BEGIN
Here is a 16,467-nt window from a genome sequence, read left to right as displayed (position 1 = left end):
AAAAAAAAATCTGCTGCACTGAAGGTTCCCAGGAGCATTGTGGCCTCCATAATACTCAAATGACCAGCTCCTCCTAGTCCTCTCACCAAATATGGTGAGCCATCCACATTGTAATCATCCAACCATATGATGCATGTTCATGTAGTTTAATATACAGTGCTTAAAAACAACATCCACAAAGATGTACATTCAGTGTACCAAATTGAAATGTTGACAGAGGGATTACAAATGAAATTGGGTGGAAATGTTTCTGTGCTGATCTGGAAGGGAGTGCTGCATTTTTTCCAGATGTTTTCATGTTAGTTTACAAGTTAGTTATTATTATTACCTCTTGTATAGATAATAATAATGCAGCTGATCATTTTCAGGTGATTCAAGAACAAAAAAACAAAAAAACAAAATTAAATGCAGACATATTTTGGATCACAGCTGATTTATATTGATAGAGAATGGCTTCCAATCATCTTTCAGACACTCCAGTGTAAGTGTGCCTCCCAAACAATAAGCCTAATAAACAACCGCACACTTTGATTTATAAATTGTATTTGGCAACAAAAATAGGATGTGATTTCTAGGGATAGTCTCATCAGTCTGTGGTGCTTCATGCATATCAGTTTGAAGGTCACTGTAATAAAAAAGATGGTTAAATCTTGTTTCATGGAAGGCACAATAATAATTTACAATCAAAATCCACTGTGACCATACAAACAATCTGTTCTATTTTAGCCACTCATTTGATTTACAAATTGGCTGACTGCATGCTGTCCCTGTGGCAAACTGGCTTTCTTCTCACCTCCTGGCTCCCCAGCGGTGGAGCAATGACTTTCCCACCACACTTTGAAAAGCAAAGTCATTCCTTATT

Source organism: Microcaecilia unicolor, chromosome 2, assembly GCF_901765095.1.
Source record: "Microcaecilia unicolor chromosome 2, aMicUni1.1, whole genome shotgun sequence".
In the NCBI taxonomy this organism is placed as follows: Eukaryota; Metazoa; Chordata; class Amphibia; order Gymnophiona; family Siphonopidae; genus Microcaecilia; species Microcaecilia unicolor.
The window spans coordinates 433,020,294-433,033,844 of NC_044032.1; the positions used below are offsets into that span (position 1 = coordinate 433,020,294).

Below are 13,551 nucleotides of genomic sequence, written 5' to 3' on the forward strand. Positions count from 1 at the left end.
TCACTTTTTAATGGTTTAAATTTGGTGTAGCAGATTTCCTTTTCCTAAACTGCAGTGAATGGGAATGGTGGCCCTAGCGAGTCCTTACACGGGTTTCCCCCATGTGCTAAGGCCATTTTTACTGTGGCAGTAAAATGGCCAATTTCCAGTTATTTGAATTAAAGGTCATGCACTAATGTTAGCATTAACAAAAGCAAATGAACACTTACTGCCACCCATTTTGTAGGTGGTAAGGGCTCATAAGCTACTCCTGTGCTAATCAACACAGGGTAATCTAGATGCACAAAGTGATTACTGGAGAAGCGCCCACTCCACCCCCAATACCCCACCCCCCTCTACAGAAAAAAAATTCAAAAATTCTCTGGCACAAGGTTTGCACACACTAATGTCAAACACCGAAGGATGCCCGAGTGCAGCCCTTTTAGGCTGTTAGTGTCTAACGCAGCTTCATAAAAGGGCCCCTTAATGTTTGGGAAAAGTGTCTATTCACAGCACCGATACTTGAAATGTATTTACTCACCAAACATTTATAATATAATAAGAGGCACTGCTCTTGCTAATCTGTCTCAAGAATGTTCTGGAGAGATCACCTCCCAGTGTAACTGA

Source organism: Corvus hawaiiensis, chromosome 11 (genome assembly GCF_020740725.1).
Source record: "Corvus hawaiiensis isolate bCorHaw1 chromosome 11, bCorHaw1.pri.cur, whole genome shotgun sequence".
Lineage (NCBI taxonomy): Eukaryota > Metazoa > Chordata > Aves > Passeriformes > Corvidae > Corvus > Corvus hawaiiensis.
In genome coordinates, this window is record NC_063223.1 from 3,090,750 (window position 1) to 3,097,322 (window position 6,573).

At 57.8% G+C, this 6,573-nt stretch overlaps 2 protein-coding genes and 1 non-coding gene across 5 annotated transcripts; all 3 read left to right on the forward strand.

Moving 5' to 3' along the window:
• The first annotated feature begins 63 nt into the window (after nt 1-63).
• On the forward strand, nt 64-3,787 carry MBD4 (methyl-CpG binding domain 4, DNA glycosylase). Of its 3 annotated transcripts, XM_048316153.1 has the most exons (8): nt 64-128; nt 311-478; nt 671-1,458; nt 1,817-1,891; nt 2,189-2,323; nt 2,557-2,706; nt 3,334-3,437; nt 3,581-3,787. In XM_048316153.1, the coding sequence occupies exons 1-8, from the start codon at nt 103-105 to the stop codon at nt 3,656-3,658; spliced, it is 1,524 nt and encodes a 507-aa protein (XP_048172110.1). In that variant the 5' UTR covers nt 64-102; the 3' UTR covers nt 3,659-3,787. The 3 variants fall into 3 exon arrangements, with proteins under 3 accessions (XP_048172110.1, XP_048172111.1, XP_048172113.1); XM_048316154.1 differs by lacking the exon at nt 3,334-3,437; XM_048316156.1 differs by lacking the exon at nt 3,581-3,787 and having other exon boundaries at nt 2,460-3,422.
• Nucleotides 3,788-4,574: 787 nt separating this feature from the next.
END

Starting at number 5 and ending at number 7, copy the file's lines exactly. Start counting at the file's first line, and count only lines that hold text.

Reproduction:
In the NCBI taxonomy this organism is placed as follows: Eukaryota; Metazoa; Chordata; class Amphibia; order Gymnophiona; family Siphonopidae; genus Microcaecilia; species Microcaecilia unicolor.
The window spans coordinates 433,020,294-433,033,844 of NC_044032.1; the positions used below are offsets into that span (position 1 = coordinate 433,020,294).

Below are 13,551 nucleotides of genomic sequence, written 5' to 3' on the forward strand. Positions count from 1 at the left end.